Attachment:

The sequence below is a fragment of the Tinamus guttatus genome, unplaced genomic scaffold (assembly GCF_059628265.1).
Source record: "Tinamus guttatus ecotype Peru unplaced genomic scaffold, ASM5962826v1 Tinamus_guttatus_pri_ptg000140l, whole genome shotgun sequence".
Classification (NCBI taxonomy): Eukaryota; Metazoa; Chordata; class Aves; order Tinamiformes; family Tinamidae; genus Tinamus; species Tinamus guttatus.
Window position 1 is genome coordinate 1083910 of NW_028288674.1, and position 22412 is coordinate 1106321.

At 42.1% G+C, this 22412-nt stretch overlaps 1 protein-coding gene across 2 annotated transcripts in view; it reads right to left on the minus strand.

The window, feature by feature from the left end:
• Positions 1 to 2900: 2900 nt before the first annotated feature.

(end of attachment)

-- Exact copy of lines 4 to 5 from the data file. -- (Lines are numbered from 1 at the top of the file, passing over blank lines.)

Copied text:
Window position 1 is genome coordinate 1083910 of NW_028288674.1, and position 22412 is coordinate 1106321.

At 42.1% G+C, this 22412-nt stretch overlaps 1 protein-coding gene across 2 annotated transcripts in view; it reads right to left on the minus strand.